[CES 2021] ArchAI: Using AI to automatically detect archaeological sites
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[CES 2021] ArchAI: Using AI to automatically detect archaeological sites

Jan 12, 2021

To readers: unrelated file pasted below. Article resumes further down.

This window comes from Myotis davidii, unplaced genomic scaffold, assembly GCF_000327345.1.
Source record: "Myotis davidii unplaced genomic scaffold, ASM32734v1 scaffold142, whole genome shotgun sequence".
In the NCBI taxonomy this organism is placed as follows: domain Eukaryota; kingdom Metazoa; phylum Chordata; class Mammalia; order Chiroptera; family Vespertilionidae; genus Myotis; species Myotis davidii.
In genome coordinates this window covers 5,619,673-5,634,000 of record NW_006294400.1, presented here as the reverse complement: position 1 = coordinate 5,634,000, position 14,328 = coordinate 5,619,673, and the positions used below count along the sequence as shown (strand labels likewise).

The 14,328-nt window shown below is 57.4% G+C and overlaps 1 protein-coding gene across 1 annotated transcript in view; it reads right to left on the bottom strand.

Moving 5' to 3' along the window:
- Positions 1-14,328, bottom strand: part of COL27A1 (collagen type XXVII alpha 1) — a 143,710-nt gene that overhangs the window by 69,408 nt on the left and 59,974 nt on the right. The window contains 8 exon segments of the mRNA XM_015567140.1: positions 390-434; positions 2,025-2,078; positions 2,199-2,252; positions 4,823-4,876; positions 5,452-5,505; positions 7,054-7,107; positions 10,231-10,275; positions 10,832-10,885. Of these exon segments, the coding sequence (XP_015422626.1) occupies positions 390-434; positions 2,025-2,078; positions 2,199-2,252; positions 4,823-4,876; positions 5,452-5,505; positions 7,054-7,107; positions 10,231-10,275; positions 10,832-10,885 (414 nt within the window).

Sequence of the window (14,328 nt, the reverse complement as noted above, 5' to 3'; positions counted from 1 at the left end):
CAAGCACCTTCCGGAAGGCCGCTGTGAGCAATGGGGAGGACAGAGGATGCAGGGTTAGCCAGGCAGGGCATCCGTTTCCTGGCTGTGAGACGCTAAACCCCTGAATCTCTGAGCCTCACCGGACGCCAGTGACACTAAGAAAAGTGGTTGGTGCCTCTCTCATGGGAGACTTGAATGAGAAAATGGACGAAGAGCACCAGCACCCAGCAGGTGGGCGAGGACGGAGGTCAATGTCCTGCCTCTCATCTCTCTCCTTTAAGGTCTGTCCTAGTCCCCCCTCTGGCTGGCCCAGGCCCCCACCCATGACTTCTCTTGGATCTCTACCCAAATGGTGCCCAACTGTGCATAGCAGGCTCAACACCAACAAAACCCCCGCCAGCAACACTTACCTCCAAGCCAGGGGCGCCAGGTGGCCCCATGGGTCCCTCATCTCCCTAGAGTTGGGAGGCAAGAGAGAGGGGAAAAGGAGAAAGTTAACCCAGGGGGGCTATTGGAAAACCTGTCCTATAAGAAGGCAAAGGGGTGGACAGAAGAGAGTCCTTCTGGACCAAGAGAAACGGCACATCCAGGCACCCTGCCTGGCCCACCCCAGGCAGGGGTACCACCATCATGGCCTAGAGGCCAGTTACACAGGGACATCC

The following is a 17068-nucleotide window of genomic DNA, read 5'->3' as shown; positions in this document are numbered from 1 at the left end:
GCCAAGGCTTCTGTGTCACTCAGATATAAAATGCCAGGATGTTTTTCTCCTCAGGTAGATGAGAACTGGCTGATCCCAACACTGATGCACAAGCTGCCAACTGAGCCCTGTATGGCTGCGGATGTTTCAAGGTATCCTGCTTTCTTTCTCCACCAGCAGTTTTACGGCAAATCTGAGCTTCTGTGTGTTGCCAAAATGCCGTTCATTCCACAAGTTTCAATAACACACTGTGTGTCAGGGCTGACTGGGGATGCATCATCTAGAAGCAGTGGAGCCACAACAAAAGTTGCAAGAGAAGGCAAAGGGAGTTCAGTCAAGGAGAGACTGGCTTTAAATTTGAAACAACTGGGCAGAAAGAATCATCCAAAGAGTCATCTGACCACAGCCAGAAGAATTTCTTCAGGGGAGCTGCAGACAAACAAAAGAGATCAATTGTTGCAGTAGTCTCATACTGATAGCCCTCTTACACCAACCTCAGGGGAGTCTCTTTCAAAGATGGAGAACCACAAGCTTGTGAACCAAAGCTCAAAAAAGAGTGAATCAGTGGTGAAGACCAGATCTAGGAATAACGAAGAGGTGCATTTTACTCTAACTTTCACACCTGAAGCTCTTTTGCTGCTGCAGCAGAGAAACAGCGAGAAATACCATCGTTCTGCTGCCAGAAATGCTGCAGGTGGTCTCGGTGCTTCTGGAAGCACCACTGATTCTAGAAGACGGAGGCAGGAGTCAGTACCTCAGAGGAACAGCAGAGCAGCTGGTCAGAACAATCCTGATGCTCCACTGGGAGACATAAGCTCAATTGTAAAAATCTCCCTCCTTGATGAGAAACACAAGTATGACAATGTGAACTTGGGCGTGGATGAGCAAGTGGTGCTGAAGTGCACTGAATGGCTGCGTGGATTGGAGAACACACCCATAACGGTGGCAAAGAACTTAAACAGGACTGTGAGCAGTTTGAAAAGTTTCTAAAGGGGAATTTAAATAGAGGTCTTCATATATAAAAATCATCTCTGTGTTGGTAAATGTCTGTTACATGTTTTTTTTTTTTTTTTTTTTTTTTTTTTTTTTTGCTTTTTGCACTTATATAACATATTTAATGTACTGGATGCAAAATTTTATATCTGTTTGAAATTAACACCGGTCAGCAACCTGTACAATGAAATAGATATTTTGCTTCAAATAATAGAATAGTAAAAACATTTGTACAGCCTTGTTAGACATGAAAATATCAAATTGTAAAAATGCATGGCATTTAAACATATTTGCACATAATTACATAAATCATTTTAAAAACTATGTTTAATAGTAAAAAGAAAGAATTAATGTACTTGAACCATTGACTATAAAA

Cultures across the world value their heritage and archaeology. Because of this, in the UK, like many countries, it is a legal requirement to assess the potential for archaeological damage when submitting planning applications for building work. Most of us think of Stonehenge when hearing the word archaeology but most archaeology is hidden underground and it’s really challenging to understand where lies what. As a result, currently it takes 6-12 months to make an accurate archaeological assessment. Throughout this period more planning costs are sunk into a planning application. During this assessment they might come across archaeology, which in the end might mean the planning application is rejected, requires significant redesign work or which could even bring the entire project to a halt. Even if the developer chooses to continue their project they will have to accept and pay for a full archaeology dig which is very costly. Understandably, developers are keen for a solution that provides faster assessments without losing accuracy. The position has become all the more pressing because in August 2020 the UK government announced their Build Back Better campaign. This updating of approach will reduce the time it takes to acquire planning permission from an average of 7 years down to 30 months. As a result, conventional archaeology assessments won’t be able to maintain their current high standards, which would lead to a reduction in their accuracy – something developers have raised significant concerns about in interviews. ArchAI covers this gap with instant, high accuracy assessment at an early stage. Founder Iris Kramer is using technology developed during her PhD in deep learning and previous degree in archaeology. She combines the two domains to deliver an innovative product that applies the power of AI to the construction industry to deliver rapid results and improved outcomes by automatically detecting archaeological sites on earth observation data. The product has already been successfully trialled with Historic Environment Scotland (HES) on the Isle of Arran, where they found hundreds of previously unknown archaeological sites and is now rapidly accelerating thanks to Iris’s successfully winning spaces in a number of programmes including Geovation (an accelerator programme run by the Ordnance Survey), the Royal Academy of Engineering Enterprise Fellowship scheme and culminating in her winning investment in this year’s Future Worlds Dragons’ Den event where ArchAI achieved a record valuation. Plans are underway to integrate ArchAI’s services into a web application where developers can select potential areas for development. ArchAI will then instantly provide archaeology predictions to help developers to quickly identify what areas to avoid and which will be most suited for development. This instant assessment can bring a huge impact to large infrastructure projects and Iris is already in discussions with a number of large construction firms and has already agreed to deliver a paid trail working on a major infrastructure project with one of the key players in the construction field and a government agency. ArchAI is seeking partnerships with large construction companies, particularly those involved in major infrastructure projects where she can quickly bring significant, scalable benefits. She is also considering the possibility of bringing on board a co-founder with either an established reputation and connections at board level within the construction industry or extensive experience in using deep learning and would be interested to hear from anyone who fits that profile. With instant, high accuracy assessments over large areas at the earliest planning stages, ArchAI is de-risking and saving time and money for the construction industry while also saving vital historical sites from unnecessary destruction.